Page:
Scroll of Honor – Ralph Alexander Kelley

Thunderbolt Pilot

Written by: Kelly Durham


Ralph Alexander Kelley of Charlotte, North Carolina enrolled at Clemson College as a member of the Class of 1946 and attended school during the 1942-43 academic year.  When the term came to a close in the spring of 1943, Clemson’s campus transitioned into Army training facilities under the direction of the War Department.  Underclassmen like Kelley were scattered across the country, ordered to attend basic training.  Those who demonstrated aptitude could apply for officer candidate schools.  This is likely the path that Kelley took on his way to becoming an Army Air Force fighter pilot.

Following flight training, Kelley shipped overseas and was assigned to the 522nd Fighter Squadron of the 27th Fighter Group.  In June 1944, the group transitioned from the older, slower P-40 Warhawk fighter to the faster and more heavily armed P-47 Thunderbolt.

The P-47 had gotten off to a rocky start.  Fighter pilots used to the sleek design of their streamlined aircraft initially balked at this huge, new fighter. Its wingspan was five feet wider and it possessed nearly four times the fuselage volume of the vaunted Spitfire. It was the heaviest single-engine, one-man aircraft of the World War II, weighing as much as eight tons when fully loaded with fuel and armaments.  The fighter’s conventional landing gear meant that visibility on the ground was difficult as the pilot had to maneuver the airplane from side-to-side in order to see around the big radial engine encased in its massive nose.  As first fielded, the Thunderbolt’s climb performance was disappointing, but in actual combat, its pilots soon came to trust its speed in a dive and its rugged durability.  By mid-1944, the P-47 was well-established as both a capable escort for heavy bomber formations and an effective ground attack aircraft. From airfields in Corsica, Kelley’s squadron flew P-47 missions to attack German communications and supply routes in northern Italy.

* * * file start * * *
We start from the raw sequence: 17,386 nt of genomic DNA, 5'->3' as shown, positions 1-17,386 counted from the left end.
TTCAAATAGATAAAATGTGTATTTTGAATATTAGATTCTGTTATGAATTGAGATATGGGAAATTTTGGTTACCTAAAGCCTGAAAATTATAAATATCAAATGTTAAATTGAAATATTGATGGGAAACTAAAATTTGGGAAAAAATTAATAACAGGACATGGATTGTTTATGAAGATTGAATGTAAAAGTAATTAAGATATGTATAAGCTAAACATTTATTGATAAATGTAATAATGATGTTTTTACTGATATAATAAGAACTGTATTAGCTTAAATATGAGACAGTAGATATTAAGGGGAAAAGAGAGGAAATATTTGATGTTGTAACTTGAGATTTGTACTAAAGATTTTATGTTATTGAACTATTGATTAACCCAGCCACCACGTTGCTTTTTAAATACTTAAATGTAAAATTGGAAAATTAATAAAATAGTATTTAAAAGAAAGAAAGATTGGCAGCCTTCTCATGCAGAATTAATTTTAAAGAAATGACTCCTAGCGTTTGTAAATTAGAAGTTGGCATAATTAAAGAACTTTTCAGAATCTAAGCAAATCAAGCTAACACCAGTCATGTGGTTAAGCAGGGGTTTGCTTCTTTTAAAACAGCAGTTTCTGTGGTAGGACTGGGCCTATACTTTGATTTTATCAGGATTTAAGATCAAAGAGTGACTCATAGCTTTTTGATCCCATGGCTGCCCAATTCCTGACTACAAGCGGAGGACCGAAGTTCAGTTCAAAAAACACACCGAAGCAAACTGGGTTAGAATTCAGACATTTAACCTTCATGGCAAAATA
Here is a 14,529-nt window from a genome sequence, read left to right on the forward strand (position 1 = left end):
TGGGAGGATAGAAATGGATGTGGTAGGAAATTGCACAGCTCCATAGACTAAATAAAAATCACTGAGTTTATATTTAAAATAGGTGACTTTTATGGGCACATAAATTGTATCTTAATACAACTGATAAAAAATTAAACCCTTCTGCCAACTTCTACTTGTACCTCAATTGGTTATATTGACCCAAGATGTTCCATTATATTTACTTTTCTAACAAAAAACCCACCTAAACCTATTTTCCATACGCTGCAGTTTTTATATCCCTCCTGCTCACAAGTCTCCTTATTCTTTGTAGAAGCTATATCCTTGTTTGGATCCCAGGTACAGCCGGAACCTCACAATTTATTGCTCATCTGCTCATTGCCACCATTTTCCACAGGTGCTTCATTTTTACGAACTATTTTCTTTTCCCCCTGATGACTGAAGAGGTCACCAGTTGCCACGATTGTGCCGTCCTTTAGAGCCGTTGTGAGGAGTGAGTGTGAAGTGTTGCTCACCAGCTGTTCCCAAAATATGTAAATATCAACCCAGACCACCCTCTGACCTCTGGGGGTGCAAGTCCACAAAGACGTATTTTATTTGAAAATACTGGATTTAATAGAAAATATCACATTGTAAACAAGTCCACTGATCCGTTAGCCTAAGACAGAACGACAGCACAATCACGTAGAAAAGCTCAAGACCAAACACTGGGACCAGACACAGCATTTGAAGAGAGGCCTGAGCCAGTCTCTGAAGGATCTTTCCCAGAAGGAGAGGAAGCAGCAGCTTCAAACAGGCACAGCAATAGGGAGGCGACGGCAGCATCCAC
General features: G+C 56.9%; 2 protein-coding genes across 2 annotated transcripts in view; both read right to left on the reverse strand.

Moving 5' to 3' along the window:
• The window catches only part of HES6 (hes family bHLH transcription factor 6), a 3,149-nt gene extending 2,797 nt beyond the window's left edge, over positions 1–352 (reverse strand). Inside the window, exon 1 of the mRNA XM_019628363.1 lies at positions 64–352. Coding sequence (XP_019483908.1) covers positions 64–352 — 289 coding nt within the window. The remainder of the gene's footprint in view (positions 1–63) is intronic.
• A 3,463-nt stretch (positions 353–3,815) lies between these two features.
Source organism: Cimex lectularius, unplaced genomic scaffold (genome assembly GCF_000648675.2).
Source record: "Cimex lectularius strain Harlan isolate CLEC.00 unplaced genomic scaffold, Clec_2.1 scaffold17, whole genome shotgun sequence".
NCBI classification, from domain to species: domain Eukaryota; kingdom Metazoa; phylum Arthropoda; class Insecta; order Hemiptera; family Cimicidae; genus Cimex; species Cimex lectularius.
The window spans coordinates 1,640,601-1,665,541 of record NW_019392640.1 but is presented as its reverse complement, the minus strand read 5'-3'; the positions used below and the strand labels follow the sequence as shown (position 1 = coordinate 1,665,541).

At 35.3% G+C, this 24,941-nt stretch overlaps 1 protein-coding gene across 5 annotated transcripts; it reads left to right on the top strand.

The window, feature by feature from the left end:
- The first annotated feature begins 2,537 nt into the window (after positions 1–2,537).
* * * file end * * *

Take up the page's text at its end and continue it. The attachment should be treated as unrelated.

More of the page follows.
After a long, costly campaign through the winter and spring, Rome was finally liberated on June 5, 1944.  On July 1, Kelley was killed at the beginning of a mission when his aircraft likely collided with another P-47 on the ground at some point during his take off acceleration.

Kelley was awarded the Purple Heart and the Air Medal.  He is buried at Hamor Creek Baptist Church Cemetery in Mount Gilead, North Carolina.

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